Have you ever stopped to think about how humans learn to form close relationships? Or why we need close relationships, and what we gain from them?
It can be easy to take our relationships for granted. After all, they seem to happen naturally. Everywhere we look, we see parents and children, friends, or romantic partners interacting. It’s a universal experience that spans across cultures and languages.
But there’s so much more to forming relationships than we often realize. Psychologists have been studying human attachment for decades. Their studies have led them to formulate what they call the attachment theory.
When an infant is born, it is completely dependent on its caregiver to meet all of its needs. In the early days, babies typically communicate their needs through crying. As they grow older, of course, they begin communicating in other ways: laughing, cooing, smiling, throwing things, giving hugs, etc.
When healthy emotional attunement is on board kids feel understood, cared for and important. Through their parents’ quick and appropriate responses to their needs, children learn to trust. They learn that they can rely on other people to be there for them.
The way in which a baby’s parents respond to it in its first five years is vital for helping the child create lasting, healthy relationships. Babies and young children, like all humans, seek comfort and reassurance when they are upset. They thrive on gentle physical touch, laughter, and playful give-and-take.
These early interactions help establish a template of safety and belonging in their nervous systems that will later allow that child to develop meaningful and enduring emotional bonds with others as they grow into adulthood.
When All Goes Well
When children’s needs are fulfilled in this manner, they start to develop their self-esteem and sense of security. And they can begin to calm themselves down when they get upset, this is called emotional regulation.
With the knowledge that their parent is a safe place for them, little ones begin to venture out on their own toward other people, other children, and new experiences. But they keep a close eye on their caregiver and always return to check in. With healthy emotional attunement on board, kids develop an implicit sense of safety, belonging and ease in their relationships with their caregivers. This leads to what is called secure attachment, which is vital for future overall health, positive esteem and meaningful connections with others.
When All Doesn’t Go Well
Unfortunately, though, not all babies receive the type of attunement and attention from their parents that they need. This can happen through outright cases of abuse and neglect and/or unintentional acts of misattunement such as a parent struggling with mental health issues of their own, extended absences in care due to medical issues or incarceration, and systemic issues of poverty and racism.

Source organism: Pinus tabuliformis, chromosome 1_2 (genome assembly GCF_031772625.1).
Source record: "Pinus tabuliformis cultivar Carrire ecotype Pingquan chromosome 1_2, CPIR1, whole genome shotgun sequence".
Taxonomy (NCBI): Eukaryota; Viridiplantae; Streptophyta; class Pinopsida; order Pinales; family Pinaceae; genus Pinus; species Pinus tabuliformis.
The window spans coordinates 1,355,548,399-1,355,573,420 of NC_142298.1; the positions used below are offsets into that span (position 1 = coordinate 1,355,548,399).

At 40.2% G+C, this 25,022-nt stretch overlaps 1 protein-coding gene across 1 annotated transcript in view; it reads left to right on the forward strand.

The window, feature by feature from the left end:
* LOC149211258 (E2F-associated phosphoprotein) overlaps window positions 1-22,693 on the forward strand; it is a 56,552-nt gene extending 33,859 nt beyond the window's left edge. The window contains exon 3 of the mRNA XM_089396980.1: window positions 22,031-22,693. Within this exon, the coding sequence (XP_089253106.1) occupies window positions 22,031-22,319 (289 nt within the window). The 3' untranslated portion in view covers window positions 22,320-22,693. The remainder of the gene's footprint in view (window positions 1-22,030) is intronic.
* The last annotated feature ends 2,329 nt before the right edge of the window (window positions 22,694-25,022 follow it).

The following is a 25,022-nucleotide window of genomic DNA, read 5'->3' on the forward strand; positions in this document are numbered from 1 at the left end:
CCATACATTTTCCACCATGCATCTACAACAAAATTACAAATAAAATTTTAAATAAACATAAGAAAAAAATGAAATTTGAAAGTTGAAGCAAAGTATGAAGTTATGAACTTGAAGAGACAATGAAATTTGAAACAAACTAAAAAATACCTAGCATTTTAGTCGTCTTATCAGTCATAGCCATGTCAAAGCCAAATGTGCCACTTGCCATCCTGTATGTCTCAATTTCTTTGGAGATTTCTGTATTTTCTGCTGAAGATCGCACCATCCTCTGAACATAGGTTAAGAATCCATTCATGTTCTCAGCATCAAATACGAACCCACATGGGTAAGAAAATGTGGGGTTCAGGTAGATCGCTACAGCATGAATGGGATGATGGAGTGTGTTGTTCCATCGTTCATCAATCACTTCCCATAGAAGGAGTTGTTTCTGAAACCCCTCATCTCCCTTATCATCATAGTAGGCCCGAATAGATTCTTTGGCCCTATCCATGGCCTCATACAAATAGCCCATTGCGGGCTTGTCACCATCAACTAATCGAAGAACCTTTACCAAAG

Take a look at the diagram below:
As you can see, the negative impacts of early caregiver failures affect nearly every area of that child’s life. Without treatment, support, intervention and/or positive shifts in that child’s family system, that child who grows into an adult will continue struggle throughout their lifetime.
Personal Growth and Development
As you can see, having a healthy attachment to caregivers as a young child really sets the stage for healthy relationships and self-esteem as an adult. Likewise, attachment issues created in early childhood go on to interfere with personal growth and development in adulthood.
Children who weren’t able to form healthy attachments can struggle with a number of things. They often feel lonely, unsure of themselves, and out of touch with their emotions. Because they are trying to fill the hole created by not getting enough loving attunement as a baby, they may become people-pleasers and/or turn to retail therapy, gambling, drugs or alcohol.
Somatic symptoms can also appear as a result of poor childhood attachment, the body itself stores these experiences. The brain and nervous system responds to the lack of proper care during infancy by creating patterns of tension and stuckness in the body that can eventually lead dis-ease and poor physical functioning. As such, we often see clients who struggle with digestive issues, low immune responsivity, fatigue and other physical ailments.
Fortunately, though, there are ways to find healing from childhood attachment disruptions. Co-Regulating Touch is a therapeutic touch method that directly addresses attachment related issues. If you suspect you have been negatively impacted by attachment issues in early childhood, please reach out. Together, Somatic Therapy Partners can help you move forward.
If you’re interested in trying somatic-based trauma therapy or you have more questions, please reach out or make your first appointment for a Co-Regulating Touch session.